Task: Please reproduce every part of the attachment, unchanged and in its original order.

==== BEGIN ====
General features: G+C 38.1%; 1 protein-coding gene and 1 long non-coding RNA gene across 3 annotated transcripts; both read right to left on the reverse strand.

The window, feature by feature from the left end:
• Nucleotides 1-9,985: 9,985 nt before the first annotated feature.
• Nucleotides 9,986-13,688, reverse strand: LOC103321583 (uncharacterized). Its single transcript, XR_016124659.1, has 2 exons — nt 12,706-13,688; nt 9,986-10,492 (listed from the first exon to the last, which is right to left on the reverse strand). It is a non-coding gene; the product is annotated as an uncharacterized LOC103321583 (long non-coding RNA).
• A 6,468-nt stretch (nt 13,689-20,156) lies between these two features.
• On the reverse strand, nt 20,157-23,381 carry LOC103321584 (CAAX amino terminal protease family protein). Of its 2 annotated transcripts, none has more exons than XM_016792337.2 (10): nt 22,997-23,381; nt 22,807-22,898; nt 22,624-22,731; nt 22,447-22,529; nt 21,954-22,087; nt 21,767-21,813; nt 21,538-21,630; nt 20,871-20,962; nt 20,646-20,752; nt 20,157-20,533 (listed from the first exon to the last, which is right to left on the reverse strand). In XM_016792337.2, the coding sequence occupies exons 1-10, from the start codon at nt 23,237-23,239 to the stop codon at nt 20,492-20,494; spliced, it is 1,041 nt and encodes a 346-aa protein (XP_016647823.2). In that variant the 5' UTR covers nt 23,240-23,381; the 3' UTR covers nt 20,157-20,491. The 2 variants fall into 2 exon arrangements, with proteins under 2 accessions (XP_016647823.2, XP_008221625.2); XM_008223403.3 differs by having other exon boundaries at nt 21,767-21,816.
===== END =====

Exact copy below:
General features: G+C 38.1%; 1 protein-coding gene and 1 long non-coding RNA gene across 3 annotated transcripts; both read right to left on the reverse strand.

The window, feature by feature from the left end:
• Nucleotides 1-9,985: 9,985 nt before the first annotated feature.
• Nucleotides 9,986-13,688, reverse strand: LOC103321583 (uncharacterized). Its single transcript, XR_016124659.1, has 2 exons — nt 12,706-13,688; nt 9,986-10,492 (listed from the first exon to the last, which is right to left on the reverse strand). It is a non-coding gene; the product is annotated as an uncharacterized LOC103321583 (long non-coding RNA).
• A 6,468-nt stretch (nt 13,689-20,156) lies between these two features.
• On the reverse strand, nt 20,157-23,381 carry LOC103321584 (CAAX amino terminal protease family protein). Of its 2 annotated transcripts, none has more exons than XM_016792337.2 (10): nt 22,997-23,381; nt 22,807-22,898; nt 22,624-22,731; nt 22,447-22,529; nt 21,954-22,087; nt 21,767-21,813; nt 21,538-21,630; nt 20,871-20,962; nt 20,646-20,752; nt 20,157-20,533 (listed from the first exon to the last, which is right to left on the reverse strand). In XM_016792337.2, the coding sequence occupies exons 1-10, from the start codon at nt 23,237-23,239 to the stop codon at nt 20,492-20,494; spliced, it is 1,041 nt and encodes a 346-aa protein (XP_016647823.2). In that variant the 5' UTR covers nt 23,240-23,381; the 3' UTR covers nt 20,157-20,491. The 2 variants fall into 2 exon arrangements, with proteins under 2 accessions (XP_016647823.2, XP_008221625.2); XM_008223403.3 differs by having other exon boundaries at nt 21,767-21,816.